7. Grant Theft Auto IV
The “Grand Theft Auto” series has been generating controversy for years, but that didn’t stop the fourth installment from selling 6 million copies during its first week of availability. The success of “GTA IV” is much deserved, and the driving elements alone are worth the asking price. The designers did an excellent job of instilling the cars and trucks with the distinct personalities of their real-world counterparts, and the talk radio stations are as hilarious as ever. If the player gets tired of completing structured missions and watching the intriguing story of the protagonist as it unfolds, there are plenty of opportunities to wreak havoc in the beautifully rendered boroughs of Liberty City.
6. Red Dead Redemption
Rockstar’s “Red Dead Redemption” combines everything that people love about Western films into one neat little disk. Of course, the game itself is far from little, and its expansive settings include everything from Mexican pueblos to a wintry forest reminiscent of scenes from “The White Buffalo.” The main character is a former gunslinger and thief named John Marston who must hunt down his former comrades in order to save his family. Marston is extremely likable, and the player quickly learns to sympathize with him as he rides and shoots his way through the Wild West. The gameplay is nearly flawless, and the authentic Western feel of the plentiful gun battles makes them even more enjoyable.
Roger Ebert foolishly invoked the ferocity of nerd rage when he claimed that video games could never be considered art. Many gamers responded by referencing “Limbo,” a platform game with a uniquely minimalist style. The emotional impact and aesthetic design of the game are certainly impressive, even when compared to some of the finest films of all time. From the black-and-white visuals to the eerily atmospheric music, every aspect of the game draws the player deeper and deeper into its haunting world. Some players may find the experience to be a bit too creepy, but “Limbo’s” enthusiastic fan base is a testament to the power of its riveting visuals and distinctly poignant mood.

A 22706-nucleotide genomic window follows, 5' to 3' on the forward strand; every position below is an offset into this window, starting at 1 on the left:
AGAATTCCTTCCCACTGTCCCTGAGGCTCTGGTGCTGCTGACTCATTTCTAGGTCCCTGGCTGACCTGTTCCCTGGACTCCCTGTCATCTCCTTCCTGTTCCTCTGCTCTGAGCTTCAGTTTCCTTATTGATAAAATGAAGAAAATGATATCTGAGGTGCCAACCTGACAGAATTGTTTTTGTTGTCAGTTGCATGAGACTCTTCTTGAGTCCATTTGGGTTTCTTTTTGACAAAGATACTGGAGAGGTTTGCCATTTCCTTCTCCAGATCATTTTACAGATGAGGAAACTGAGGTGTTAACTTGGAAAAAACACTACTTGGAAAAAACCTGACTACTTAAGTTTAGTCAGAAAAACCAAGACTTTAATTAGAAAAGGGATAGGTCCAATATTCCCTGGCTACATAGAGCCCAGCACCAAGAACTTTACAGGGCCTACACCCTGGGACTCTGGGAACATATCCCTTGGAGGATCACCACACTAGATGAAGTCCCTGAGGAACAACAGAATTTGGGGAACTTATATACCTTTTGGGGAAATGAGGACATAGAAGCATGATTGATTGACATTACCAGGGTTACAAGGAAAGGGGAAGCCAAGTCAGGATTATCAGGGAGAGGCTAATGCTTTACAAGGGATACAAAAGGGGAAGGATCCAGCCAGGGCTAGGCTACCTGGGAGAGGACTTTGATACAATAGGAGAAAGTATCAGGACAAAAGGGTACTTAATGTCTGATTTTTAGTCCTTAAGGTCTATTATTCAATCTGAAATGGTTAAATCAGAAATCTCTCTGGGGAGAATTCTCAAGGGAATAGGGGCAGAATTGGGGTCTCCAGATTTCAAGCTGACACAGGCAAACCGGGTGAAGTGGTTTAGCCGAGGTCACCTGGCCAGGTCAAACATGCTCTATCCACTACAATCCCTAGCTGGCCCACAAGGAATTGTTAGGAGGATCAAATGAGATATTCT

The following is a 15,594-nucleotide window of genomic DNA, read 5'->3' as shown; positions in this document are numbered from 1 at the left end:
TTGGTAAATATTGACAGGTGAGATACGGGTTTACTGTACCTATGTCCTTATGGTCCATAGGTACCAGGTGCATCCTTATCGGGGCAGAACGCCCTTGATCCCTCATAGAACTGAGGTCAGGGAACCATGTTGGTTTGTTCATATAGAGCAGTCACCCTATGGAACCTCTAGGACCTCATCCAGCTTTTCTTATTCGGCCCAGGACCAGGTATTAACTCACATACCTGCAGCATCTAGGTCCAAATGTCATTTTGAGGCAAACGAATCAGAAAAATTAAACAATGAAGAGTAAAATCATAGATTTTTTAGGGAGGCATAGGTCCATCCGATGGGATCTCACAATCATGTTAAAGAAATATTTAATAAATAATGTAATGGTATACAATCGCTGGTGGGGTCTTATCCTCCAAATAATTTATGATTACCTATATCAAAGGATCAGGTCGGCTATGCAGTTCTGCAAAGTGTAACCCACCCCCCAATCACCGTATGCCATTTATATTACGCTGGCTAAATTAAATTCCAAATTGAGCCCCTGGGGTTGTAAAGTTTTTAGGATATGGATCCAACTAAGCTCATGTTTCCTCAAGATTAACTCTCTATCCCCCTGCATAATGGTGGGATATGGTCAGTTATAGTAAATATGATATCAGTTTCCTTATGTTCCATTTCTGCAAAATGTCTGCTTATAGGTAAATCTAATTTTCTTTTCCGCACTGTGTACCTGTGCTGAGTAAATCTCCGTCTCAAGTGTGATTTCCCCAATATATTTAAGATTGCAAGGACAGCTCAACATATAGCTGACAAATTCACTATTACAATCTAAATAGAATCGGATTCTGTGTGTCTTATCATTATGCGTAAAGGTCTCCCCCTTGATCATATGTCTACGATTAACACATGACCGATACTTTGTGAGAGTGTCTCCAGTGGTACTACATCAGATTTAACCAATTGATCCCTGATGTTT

4. The Legend of Zelda: Skyward Sword
In addition to doing justice to the beloved “Legend of Zelda” series, “Skyward Sword” makes use of the Wii’s controller better than any other game. Swinging Link’s sword and blocking with his shield feel more natural than ever, and the motion controls are an advantage instead of a gimmick. The dungeons are some of the best of the franchise, and the puzzles are designed with the love and care that fans have come to expect from Nintendo. Despite the limitations of the Wii’s graphics, the impressionistic visuals are one of the best aspects of the game.